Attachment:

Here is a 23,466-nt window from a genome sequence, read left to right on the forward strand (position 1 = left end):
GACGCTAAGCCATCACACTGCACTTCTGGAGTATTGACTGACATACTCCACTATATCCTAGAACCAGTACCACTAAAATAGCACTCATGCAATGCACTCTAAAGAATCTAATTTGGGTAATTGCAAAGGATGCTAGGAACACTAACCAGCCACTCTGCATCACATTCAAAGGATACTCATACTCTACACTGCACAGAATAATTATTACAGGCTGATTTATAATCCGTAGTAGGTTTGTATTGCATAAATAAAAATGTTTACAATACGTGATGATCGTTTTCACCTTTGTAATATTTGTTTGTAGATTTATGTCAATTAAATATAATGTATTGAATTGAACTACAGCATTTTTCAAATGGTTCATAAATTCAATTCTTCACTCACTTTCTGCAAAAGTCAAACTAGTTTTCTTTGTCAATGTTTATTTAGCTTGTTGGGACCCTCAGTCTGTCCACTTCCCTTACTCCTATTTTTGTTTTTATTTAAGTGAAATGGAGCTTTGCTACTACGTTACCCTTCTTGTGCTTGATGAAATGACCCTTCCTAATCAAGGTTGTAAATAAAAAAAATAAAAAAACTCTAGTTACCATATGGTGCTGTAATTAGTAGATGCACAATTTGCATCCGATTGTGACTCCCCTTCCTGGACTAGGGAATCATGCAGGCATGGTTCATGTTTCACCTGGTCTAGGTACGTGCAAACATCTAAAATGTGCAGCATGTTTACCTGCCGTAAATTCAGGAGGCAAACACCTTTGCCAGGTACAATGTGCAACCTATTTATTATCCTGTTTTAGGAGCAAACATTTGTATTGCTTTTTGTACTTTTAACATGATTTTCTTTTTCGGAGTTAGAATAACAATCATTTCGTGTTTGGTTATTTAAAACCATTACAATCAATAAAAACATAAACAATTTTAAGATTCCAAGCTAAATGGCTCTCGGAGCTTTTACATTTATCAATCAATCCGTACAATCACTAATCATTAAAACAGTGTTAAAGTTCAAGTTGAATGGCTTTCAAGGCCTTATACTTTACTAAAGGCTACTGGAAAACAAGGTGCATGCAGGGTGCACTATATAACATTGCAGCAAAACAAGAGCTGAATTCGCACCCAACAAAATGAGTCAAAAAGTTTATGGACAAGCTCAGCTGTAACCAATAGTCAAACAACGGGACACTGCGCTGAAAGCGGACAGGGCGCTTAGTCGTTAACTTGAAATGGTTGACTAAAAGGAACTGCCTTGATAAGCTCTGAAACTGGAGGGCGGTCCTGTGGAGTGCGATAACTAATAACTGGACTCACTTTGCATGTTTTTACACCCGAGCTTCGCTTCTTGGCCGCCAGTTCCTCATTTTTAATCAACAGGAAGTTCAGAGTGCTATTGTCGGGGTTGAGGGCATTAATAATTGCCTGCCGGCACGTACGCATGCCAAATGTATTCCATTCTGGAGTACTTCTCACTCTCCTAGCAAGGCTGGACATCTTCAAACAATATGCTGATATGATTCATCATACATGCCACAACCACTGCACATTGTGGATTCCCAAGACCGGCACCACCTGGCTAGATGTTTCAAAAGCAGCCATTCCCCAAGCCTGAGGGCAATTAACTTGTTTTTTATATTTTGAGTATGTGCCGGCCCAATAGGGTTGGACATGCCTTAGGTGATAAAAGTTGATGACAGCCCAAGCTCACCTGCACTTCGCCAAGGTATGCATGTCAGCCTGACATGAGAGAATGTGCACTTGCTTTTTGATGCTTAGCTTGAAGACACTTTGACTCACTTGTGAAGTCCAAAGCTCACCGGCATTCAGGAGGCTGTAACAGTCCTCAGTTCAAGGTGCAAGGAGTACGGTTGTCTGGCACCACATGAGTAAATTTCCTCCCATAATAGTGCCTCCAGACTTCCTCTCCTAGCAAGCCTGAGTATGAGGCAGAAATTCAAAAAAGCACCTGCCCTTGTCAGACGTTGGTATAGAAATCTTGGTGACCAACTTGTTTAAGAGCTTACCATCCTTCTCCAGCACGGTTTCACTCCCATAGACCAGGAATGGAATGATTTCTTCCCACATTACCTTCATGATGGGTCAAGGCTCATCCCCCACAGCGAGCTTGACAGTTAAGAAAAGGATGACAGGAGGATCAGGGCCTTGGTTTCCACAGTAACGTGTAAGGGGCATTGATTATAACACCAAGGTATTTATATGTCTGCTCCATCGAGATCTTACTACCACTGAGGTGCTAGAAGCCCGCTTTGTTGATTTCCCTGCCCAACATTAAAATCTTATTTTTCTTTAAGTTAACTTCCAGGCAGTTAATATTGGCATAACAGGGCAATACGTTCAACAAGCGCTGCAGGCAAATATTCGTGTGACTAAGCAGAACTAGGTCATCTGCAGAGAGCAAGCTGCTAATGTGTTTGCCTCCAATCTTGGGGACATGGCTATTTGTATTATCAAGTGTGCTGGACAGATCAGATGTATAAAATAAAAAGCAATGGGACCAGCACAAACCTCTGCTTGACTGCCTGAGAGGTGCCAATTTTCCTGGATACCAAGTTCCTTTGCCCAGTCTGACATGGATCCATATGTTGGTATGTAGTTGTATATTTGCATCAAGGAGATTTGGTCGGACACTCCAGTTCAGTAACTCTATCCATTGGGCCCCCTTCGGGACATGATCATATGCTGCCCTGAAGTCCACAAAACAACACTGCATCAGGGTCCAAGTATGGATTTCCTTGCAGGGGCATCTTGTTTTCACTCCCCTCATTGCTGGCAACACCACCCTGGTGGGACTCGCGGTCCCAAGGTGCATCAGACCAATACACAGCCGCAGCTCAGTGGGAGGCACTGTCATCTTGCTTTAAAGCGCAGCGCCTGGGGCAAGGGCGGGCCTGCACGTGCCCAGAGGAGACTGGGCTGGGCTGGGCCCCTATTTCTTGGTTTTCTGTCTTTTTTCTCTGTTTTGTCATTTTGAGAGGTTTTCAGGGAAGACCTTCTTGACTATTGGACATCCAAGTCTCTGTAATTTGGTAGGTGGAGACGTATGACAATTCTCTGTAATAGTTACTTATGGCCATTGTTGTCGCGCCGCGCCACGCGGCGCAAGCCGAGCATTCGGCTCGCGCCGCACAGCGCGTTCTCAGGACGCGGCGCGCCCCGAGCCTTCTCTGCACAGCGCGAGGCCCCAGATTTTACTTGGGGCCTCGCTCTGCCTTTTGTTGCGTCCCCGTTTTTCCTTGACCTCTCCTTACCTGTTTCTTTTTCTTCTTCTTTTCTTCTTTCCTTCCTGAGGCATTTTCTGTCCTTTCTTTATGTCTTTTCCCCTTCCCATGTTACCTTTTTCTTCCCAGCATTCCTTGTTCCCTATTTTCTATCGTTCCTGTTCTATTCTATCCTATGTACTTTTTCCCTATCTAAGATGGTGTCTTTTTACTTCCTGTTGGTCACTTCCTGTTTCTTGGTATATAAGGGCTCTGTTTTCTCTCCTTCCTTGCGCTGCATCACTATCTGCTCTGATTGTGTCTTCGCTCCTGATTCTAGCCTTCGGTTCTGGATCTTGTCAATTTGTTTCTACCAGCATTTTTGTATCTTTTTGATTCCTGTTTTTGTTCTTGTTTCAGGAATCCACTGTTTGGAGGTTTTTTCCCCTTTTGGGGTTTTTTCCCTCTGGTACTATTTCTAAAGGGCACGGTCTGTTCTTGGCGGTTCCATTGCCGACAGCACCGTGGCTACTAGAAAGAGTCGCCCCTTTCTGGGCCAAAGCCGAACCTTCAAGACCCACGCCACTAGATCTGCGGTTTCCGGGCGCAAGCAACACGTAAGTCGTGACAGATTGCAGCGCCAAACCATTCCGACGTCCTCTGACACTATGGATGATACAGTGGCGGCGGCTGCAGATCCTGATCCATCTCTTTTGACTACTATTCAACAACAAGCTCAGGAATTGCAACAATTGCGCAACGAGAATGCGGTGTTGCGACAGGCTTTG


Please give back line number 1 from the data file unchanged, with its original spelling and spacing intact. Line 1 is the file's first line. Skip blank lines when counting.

Here is a 23,466-nt window from a genome sequence, read left to right on the forward strand (position 1 = left end):